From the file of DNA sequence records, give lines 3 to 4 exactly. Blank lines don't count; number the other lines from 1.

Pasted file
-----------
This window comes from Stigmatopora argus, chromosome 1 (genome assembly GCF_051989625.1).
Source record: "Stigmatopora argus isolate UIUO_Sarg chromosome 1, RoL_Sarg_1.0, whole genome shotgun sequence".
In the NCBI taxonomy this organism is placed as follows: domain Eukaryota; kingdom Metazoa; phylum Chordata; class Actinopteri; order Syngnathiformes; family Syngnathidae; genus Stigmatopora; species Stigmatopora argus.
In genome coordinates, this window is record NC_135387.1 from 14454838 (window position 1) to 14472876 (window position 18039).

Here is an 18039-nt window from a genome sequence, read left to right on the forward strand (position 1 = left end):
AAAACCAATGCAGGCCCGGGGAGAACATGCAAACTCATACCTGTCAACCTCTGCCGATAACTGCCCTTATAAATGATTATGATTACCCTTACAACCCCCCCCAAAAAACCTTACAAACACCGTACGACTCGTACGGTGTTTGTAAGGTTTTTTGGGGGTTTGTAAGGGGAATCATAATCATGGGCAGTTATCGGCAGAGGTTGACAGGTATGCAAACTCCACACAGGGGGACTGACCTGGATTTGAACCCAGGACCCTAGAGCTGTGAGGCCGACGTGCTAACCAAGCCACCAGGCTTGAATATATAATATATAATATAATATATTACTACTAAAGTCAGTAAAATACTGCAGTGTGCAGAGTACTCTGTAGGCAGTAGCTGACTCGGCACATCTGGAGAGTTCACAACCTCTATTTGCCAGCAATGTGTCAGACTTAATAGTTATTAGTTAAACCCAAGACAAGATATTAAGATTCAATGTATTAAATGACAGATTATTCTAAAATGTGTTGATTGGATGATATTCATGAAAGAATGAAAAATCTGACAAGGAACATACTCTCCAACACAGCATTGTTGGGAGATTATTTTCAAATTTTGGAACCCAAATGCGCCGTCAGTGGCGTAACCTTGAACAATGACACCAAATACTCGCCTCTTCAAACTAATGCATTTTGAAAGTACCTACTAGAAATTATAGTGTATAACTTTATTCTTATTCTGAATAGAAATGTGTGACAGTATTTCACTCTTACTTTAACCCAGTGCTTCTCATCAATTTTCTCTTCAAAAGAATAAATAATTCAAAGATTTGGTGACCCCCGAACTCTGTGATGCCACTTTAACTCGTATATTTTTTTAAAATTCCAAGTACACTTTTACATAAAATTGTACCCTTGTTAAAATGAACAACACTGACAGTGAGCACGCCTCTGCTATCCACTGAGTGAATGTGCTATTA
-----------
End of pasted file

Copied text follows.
In the NCBI taxonomy this organism is placed as follows: domain Eukaryota; kingdom Metazoa; phylum Chordata; class Actinopteri; order Syngnathiformes; family Syngnathidae; genus Stigmatopora; species Stigmatopora argus.
In genome coordinates, this window is record NC_135387.1 from 14454838 (window position 1) to 14472876 (window position 18039).